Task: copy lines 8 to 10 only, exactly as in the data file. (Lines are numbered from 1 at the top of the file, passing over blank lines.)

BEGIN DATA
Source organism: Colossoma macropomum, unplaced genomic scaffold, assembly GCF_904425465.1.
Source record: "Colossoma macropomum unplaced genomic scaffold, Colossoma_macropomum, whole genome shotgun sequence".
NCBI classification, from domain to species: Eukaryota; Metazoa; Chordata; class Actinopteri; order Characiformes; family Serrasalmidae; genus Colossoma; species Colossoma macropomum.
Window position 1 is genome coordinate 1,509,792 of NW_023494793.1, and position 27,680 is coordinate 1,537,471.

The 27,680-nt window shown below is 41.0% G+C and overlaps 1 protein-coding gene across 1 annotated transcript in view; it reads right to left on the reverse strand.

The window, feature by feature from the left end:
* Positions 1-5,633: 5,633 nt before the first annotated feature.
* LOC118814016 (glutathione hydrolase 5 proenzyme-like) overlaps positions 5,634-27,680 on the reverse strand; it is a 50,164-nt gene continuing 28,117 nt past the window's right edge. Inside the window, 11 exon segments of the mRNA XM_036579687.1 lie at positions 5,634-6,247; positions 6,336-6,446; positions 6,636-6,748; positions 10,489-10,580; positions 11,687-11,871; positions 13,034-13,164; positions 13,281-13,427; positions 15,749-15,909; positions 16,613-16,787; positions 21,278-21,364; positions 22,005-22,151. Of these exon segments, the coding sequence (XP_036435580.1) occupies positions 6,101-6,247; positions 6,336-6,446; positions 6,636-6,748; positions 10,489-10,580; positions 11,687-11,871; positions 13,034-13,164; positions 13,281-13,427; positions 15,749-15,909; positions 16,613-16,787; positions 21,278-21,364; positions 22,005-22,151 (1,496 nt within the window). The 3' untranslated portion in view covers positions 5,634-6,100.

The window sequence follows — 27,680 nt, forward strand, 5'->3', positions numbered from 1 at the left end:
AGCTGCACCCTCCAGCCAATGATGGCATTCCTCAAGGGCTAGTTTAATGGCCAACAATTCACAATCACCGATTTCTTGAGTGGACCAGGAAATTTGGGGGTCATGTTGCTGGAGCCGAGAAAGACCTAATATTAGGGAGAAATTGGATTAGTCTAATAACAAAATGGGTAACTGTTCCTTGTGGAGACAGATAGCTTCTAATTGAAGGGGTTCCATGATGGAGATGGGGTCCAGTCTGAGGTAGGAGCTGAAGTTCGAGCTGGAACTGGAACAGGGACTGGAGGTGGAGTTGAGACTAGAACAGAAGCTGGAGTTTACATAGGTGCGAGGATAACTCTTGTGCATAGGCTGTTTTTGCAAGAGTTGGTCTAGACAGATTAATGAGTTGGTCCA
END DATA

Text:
* LOC118814016 (glutathione hydrolase 5 proenzyme-like) overlaps positions 5,634-27,680 on the reverse strand; it is a 50,164-nt gene continuing 28,117 nt past the window's right edge. Inside the window, 11 exon segments of the mRNA XM_036579687.1 lie at positions 5,634-6,247; positions 6,336-6,446; positions 6,636-6,748; positions 10,489-10,580; positions 11,687-11,871; positions 13,034-13,164; positions 13,281-13,427; positions 15,749-15,909; positions 16,613-16,787; positions 21,278-21,364; positions 22,005-22,151. Of these exon segments, the coding sequence (XP_036435580.1) occupies positions 6,101-6,247; positions 6,336-6,446; positions 6,636-6,748; positions 10,489-10,580; positions 11,687-11,871; positions 13,034-13,164; positions 13,281-13,427; positions 15,749-15,909; positions 16,613-16,787; positions 21,278-21,364; positions 22,005-22,151 (1,496 nt within the window). The 3' untranslated portion in view covers positions 5,634-6,100.

The window sequence follows — 27,680 nt, forward strand, 5'->3', positions numbered from 1 at the left end:
AGCTGCACCCTCCAGCCAATGATGGCATTCCTCAAGGGCTAGTTTAATGGCCAACAATTCACAATCACCGATTTCTTGAGTGGACCAGGAAATTTGGGGGTCATGTTGCTGGAGCCGAGAAAGACCTAATATTAGGGAGAAATTGGATTAGTCTAATAACAAAATGGGTAACTGTTCCTTGTGGAGACAGATAGCTTCTAATTGAAGGGGTTCCATGATGGAGATGGGGTCCAGTCTGAGGTAGGAGCTGAAGTTCGAGCTGGAACTGGAACAGGGACTGGAGGTGGAGTTGAGACTAGAACAGAAGCTGGAGTTTACATAGGTGCGAGGATAACTCTTGTGCATAGGCTGTTTTTGCAAGAGTTGGTCTAGACAGATTAATGAGTTGGTCCA